Register for an account

X

Enter your name and email address below.

Your email address is used to log in and will not be shared or sold. Read our privacy policy.

X

Website access code

Enter your access code into the form field below.

If you are a Zinio, Nook, Kindle, Apple, or Google Play subscriber, you can enter your website access code to gain subscriber access. Your website access code is located in the upper right corner of the Table of Contents page of your digital edition.

Health

A genetic test to tell you what "population" you are?

Gene ExpressionBy Razib KhanDecember 15, 2008 6:55 PM

Newsletter

Sign up for our email newsletter for the latest science news

One of the major reasons that so much human genetic work is fixated on ascertaining the nature of population substructure is that different populations may respond differently to particular drugs. Of course population identification is only a rough proxy, but in many cases it is a good one. Years ago, Neil Risch reported the utility of genetic markers in differentiating individuals into distinct groups, and the high fidelity of these identifications with self-report. But this sort of generalization is contingent on particular conditions. In Brazil centuries of admixture have resulted in a considerable amount of gene flow between various phenotypic races. That is, Brazilians may identify as white, mixed or black, but the two ostensibly non-mixed categories often are characterized by non-trivial admixture. This means that the marginal utility of genetic tests to ascertain the individual's genetic background above & beyond their self-identification may be greater in Brazil than in the United States. Distribution of the GNB3 825C>T polymorphism among Brazilians: impact of population structure:

The GNB3 825C>T allele and genotype distribution differed significantly across the three self-reported groups...with a trend for increasing frequency of both the GNB3 825T allele and the TT genotype from White to Intermediate to Black individuals...Non-linear logistic regression showed that the odds of having the GNB3 825C>T allele increase monotonically...with increasing ACA throughout the ACA range...observed in the overall population sample, irrespective of "racial/color" self-identification.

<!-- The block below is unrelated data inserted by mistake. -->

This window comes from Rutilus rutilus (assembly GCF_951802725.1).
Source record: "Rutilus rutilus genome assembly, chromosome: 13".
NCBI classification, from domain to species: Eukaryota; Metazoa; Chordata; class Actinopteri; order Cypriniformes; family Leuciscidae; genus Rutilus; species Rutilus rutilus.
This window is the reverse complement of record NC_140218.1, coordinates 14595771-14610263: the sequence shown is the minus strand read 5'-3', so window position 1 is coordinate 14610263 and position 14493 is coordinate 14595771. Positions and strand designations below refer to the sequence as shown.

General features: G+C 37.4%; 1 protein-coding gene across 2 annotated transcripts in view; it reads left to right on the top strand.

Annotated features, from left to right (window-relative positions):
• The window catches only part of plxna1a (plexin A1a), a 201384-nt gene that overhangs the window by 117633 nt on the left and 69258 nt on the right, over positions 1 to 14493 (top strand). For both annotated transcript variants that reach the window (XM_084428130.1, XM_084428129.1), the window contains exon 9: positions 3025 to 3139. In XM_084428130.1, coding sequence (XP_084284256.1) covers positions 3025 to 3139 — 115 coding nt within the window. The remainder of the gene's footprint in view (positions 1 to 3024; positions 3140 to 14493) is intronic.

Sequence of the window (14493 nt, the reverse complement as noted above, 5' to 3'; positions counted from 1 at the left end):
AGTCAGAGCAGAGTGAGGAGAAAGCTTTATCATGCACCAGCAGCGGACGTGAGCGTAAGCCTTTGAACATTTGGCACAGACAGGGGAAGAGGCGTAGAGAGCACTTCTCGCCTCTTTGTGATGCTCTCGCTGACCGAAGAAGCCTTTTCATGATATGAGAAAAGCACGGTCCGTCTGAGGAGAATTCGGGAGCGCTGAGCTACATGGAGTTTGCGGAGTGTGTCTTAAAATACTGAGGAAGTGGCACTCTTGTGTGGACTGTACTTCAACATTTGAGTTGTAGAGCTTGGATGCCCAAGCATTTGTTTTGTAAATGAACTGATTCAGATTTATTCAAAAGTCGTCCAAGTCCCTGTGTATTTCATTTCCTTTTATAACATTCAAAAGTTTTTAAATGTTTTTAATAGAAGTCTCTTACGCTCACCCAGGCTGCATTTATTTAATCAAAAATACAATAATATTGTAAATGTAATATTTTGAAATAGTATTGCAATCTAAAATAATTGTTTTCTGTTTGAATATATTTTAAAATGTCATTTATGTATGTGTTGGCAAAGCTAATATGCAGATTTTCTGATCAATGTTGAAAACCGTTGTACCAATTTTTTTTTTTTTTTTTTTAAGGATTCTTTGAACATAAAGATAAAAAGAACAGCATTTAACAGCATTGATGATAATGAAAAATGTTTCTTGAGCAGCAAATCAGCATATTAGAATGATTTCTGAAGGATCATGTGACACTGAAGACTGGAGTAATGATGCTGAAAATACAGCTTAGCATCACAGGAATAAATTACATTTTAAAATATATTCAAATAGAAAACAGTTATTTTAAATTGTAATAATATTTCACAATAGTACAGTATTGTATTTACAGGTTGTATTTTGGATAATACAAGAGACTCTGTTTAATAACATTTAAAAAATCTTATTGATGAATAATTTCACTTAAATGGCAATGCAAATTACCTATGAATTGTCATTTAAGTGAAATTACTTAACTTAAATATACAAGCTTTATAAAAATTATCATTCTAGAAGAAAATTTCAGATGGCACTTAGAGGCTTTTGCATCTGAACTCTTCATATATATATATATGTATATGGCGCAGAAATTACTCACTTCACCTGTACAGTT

The T allele is extant at a frequency of 80% among Africans and 30% among Europeans. Among Brazilians the distribution is:

gnb3.jpg

These data are as one would expect, roughly. But these are averages...there's a lot of intra-population variation:

...The average proportion of individual cluster 2 ancestry among the self-identified White, Intermediate and Black subjects enrolled in this study was 0.326 (range 0.136-0.567), 0.497 (0.208-0.836) and 0.651 (0.229-0.897), respectively. From this trend we inferred that cluster 2 is an estimate of the "African component of ancestry" (ACA).

Note that the "mixed" category nearly spans the African ancestry proportions of individuals who might also identify as black or white. Because of this variation within these populations, the authors contend that a model of continuous genetic variation (where the proportion of African ancestry is the variable) adds more power:

...Taking advantage of the fact that the individuals enrolled in this study were previously typed with a validated set of AIMs, we applied a non-linear logistic regression model...to investigate the association of the GNB3 825C>T polymorphisms with the estimated individual ancestry in the ACA. The results of this exercise are presented graphically in Fig. 1. The ACA associates significantly with the 825C>T polymorphisms in our Brazilian population sample. Specifically, the odds of having the 825T allele increase...with increasing ACA throughout the range of the ACAs...observed in this population sample, irrespective of self-reported "color/racial" identity.

logodds.jpg

    3 Free Articles Left

    Want it all? Get unlimited access when you subscribe.

    Subscribe

    Already a subscriber? Register or Log In

    Want unlimited access?

    Subscribe today and save 70%

    Subscribe

    Already a subscriber? Register or Log In